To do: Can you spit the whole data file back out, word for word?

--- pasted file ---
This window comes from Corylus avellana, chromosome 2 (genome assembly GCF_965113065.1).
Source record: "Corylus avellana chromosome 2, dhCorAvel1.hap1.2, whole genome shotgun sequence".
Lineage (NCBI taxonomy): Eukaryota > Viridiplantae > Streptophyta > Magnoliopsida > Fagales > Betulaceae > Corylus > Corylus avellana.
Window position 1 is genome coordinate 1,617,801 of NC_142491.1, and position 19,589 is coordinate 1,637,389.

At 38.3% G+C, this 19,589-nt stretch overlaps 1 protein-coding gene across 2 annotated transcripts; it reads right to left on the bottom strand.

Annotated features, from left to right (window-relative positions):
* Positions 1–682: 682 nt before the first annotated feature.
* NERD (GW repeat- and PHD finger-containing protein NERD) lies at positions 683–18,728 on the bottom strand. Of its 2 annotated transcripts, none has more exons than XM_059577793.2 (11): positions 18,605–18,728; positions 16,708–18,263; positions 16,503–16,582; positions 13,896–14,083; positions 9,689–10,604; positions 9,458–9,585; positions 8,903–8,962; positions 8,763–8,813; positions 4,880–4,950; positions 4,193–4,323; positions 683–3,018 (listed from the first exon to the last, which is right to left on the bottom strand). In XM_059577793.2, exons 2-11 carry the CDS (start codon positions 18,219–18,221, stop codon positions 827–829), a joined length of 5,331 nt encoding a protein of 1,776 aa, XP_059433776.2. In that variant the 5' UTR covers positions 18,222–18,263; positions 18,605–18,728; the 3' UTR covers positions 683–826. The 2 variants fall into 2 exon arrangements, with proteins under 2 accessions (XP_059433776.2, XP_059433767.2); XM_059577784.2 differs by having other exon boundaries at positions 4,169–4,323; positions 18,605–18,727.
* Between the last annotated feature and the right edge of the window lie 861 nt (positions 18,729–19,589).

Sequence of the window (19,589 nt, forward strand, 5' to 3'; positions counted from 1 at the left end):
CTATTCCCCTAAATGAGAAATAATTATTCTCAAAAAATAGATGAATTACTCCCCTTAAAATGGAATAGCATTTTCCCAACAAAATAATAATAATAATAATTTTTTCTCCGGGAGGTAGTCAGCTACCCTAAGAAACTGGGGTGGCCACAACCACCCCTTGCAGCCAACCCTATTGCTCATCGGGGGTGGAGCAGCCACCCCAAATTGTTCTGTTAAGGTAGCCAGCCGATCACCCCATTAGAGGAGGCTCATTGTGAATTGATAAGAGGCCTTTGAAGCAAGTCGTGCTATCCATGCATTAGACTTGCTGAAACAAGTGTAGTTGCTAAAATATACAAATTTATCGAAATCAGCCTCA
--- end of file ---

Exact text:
This window comes from Corylus avellana, chromosome 2 (genome assembly GCF_965113065.1).
Source record: "Corylus avellana chromosome 2, dhCorAvel1.hap1.2, whole genome shotgun sequence".
Lineage (NCBI taxonomy): Eukaryota > Viridiplantae > Streptophyta > Magnoliopsida > Fagales > Betulaceae > Corylus > Corylus avellana.
Window position 1 is genome coordinate 1,617,801 of NC_142491.1, and position 19,589 is coordinate 1,637,389.

At 38.3% G+C, this 19,589-nt stretch overlaps 1 protein-coding gene across 2 annotated transcripts; it reads right to left on the bottom strand.

Annotated features, from left to right (window-relative positions):
* Positions 1–682: 682 nt before the first annotated feature.
* NERD (GW repeat- and PHD finger-containing protein NERD) lies at positions 683–18,728 on the bottom strand. Of its 2 annotated transcripts, none has more exons than XM_059577793.2 (11): positions 18,605–18,728; positions 16,708–18,263; positions 16,503–16,582; positions 13,896–14,083; positions 9,689–10,604; positions 9,458–9,585; positions 8,903–8,962; positions 8,763–8,813; positions 4,880–4,950; positions 4,193–4,323; positions 683–3,018 (listed from the first exon to the last, which is right to left on the bottom strand). In XM_059577793.2, exons 2-11 carry the CDS (start codon positions 18,219–18,221, stop codon positions 827–829), a joined length of 5,331 nt encoding a protein of 1,776 aa, XP_059433776.2. In that variant the 5' UTR covers positions 18,222–18,263; positions 18,605–18,728; the 3' UTR covers positions 683–826. The 2 variants fall into 2 exon arrangements, with proteins under 2 accessions (XP_059433776.2, XP_059433767.2); XM_059577784.2 differs by having other exon boundaries at positions 4,169–4,323; positions 18,605–18,727.
* Between the last annotated feature and the right edge of the window lie 861 nt (positions 18,729–19,589).

Sequence of the window (19,589 nt, forward strand, 5' to 3'; positions counted from 1 at the left end):
CTATTCCCCTAAATGAGAAATAATTATTCTCAAAAAATAGATGAATTACTCCCCTTAAAATGGAATAGCATTTTCCCAACAAAATAATAATAATAATAATTTTTTCTCCGGGAGGTAGTCAGCTACCCTAAGAAACTGGGGTGGCCACAACCACCCCTTGCAGCCAACCCTATTGCTCATCGGGGGTGGAGCAGCCACCCCAAATTGTTCTGTTAAGGTAGCCAGCCGATCACCCCATTAGAGGAGGCTCATTGTGAATTGATAAGAGGCCTTTGAAGCAAGTCGTGCTATCCATGCATTAGACTTGCTGAAACAAGTGTAGTTGCTAAAATATACAAATTTATCGAAATCAGCCTCA